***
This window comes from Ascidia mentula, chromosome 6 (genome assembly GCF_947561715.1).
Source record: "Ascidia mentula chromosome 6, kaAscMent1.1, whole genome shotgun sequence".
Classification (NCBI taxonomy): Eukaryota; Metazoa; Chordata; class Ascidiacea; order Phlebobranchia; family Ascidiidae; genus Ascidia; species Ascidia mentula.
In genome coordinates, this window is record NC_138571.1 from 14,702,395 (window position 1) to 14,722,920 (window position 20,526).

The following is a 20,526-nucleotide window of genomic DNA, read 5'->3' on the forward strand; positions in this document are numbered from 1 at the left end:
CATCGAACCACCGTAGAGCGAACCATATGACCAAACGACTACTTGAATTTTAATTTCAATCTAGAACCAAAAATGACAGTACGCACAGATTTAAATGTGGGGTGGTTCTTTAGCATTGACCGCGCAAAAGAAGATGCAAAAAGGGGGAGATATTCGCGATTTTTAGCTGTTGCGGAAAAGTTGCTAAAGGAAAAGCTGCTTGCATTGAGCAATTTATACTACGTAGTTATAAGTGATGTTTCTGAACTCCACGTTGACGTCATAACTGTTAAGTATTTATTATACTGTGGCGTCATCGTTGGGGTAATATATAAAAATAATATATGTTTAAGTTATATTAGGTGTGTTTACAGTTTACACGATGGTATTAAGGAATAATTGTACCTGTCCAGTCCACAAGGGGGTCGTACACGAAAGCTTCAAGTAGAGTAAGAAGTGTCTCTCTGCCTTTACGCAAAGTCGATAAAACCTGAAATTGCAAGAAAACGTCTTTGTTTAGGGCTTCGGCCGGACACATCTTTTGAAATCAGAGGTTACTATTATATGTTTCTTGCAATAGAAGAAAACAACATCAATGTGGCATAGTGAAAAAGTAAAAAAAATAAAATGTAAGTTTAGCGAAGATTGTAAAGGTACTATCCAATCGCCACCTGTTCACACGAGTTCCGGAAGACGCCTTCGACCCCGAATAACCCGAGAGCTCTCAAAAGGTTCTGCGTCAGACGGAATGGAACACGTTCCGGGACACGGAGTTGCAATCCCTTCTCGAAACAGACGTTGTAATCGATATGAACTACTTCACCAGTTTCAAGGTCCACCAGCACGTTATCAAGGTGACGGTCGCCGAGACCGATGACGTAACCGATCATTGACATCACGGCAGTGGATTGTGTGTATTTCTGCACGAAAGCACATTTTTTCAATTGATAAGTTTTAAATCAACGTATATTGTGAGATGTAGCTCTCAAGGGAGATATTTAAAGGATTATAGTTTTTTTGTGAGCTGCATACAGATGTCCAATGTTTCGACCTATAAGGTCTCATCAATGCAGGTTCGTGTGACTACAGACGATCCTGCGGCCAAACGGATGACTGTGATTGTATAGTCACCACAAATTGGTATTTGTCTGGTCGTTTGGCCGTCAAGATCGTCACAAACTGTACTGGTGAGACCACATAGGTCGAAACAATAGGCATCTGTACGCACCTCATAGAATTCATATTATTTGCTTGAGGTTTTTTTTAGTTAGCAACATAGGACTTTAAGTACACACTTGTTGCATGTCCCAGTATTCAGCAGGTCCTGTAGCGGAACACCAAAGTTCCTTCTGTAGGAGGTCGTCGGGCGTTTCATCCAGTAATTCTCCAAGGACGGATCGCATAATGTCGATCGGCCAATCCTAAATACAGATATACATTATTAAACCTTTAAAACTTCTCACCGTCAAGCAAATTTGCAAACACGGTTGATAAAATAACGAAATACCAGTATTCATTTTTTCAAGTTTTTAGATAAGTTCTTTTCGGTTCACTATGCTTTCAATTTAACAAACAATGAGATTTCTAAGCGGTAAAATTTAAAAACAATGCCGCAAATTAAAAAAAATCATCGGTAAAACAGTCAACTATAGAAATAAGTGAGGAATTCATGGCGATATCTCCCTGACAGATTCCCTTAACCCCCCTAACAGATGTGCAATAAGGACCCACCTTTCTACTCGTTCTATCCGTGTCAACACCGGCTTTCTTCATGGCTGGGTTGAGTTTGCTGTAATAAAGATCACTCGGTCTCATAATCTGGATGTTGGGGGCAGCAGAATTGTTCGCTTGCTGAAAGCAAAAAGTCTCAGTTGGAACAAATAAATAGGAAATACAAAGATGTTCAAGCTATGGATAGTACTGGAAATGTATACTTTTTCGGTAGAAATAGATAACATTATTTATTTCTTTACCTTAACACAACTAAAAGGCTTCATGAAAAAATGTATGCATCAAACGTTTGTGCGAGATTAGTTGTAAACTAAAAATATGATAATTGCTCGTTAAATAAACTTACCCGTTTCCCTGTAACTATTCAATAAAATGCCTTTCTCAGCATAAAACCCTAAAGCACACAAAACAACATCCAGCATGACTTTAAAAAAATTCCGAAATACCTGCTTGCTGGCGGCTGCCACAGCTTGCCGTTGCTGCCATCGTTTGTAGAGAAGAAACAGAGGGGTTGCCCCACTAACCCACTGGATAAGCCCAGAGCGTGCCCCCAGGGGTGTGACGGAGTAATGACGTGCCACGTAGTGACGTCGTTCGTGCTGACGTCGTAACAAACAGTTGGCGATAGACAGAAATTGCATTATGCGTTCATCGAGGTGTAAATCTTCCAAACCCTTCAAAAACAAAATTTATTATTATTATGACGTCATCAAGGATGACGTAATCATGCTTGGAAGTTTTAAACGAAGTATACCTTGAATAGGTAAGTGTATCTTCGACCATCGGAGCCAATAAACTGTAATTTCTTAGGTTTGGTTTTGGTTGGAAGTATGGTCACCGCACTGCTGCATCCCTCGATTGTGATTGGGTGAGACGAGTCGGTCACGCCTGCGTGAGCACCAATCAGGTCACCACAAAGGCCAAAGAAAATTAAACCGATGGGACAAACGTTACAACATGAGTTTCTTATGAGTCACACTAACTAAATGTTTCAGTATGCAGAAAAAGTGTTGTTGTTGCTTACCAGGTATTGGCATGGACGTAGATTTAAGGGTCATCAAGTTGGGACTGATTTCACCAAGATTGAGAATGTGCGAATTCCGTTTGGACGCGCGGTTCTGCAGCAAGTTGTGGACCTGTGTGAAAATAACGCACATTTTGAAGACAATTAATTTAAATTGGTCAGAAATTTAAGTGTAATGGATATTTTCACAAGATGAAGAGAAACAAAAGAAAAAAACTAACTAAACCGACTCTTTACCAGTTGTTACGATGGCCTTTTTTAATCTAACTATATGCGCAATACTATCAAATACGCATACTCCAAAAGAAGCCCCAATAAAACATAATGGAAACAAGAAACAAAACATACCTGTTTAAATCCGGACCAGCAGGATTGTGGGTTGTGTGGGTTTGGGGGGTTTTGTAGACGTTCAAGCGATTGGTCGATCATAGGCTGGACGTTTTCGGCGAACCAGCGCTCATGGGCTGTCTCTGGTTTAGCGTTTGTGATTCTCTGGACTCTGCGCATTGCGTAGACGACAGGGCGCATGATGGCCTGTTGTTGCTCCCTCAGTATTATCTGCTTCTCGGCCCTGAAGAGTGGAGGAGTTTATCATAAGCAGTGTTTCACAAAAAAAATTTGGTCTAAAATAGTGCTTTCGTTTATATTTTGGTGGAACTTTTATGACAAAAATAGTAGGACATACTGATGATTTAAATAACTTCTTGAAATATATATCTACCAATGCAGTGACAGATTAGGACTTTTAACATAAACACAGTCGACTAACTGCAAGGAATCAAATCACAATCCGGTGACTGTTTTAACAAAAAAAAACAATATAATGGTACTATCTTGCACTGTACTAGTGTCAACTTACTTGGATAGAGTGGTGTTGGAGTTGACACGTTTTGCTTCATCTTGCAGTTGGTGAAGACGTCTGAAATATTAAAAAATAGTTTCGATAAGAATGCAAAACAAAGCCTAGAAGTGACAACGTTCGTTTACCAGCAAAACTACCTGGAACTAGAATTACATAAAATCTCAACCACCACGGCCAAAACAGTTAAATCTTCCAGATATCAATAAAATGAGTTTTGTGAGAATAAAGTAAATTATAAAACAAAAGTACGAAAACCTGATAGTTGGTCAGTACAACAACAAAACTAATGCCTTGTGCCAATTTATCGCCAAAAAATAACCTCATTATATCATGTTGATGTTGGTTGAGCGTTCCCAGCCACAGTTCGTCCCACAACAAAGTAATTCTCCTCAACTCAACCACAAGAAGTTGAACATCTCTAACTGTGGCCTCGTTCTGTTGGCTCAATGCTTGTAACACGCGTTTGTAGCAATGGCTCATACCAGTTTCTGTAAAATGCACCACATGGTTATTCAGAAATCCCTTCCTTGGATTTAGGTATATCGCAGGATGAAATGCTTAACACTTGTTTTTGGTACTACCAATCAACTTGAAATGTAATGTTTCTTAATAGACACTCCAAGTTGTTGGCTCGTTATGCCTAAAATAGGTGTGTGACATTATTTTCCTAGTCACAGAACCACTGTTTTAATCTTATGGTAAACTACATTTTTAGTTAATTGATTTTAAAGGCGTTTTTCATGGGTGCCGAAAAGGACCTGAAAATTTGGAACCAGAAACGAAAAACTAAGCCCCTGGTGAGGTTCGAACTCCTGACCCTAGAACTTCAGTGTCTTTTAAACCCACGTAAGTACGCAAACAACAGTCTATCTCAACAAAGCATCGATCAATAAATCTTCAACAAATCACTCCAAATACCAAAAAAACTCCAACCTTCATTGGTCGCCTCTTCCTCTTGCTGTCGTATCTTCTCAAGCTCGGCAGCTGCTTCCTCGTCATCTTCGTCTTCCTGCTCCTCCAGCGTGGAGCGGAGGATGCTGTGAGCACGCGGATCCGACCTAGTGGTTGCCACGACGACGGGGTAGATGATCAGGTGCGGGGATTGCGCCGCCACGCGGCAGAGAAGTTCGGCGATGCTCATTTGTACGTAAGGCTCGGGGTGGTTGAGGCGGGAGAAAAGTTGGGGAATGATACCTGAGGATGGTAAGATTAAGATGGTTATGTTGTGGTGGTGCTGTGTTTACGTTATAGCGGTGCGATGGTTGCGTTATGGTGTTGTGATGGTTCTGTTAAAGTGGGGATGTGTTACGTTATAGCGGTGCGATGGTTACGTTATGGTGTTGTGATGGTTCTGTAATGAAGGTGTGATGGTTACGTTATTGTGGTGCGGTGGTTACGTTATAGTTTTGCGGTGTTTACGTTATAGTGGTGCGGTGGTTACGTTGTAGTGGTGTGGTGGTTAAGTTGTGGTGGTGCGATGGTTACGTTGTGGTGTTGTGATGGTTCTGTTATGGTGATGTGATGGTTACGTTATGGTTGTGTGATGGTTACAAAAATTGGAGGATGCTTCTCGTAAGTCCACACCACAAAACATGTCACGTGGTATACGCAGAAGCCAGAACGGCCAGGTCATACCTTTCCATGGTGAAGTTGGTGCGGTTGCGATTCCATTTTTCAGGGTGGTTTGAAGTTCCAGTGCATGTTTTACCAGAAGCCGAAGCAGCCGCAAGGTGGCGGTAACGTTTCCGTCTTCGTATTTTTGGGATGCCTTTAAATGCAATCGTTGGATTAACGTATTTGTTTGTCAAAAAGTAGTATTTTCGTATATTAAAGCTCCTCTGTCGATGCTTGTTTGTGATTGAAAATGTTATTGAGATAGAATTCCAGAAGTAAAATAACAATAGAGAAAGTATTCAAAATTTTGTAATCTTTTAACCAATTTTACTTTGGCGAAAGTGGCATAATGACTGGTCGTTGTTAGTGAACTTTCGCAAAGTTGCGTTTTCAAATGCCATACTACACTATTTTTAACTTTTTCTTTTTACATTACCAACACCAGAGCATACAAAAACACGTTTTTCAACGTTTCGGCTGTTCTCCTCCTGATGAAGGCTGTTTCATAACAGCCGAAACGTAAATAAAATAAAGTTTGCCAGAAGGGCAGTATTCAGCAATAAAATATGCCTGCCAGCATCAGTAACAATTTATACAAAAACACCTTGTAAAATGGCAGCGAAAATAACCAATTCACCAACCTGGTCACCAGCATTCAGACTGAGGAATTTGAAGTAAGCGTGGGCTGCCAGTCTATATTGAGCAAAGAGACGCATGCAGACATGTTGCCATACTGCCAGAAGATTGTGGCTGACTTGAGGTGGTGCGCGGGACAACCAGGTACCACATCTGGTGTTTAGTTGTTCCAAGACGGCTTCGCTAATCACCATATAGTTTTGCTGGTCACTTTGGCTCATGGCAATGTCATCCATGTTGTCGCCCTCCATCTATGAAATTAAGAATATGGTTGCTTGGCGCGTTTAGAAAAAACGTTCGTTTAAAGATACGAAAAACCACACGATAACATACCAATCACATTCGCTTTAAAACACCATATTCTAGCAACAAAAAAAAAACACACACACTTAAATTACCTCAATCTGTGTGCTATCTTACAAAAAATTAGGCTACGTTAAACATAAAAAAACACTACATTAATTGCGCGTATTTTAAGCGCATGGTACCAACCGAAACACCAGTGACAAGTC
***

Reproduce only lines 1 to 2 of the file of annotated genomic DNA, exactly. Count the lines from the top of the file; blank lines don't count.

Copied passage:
This window comes from Ascidia mentula, chromosome 6 (genome assembly GCF_947561715.1).
Source record: "Ascidia mentula chromosome 6, kaAscMent1.1, whole genome shotgun sequence".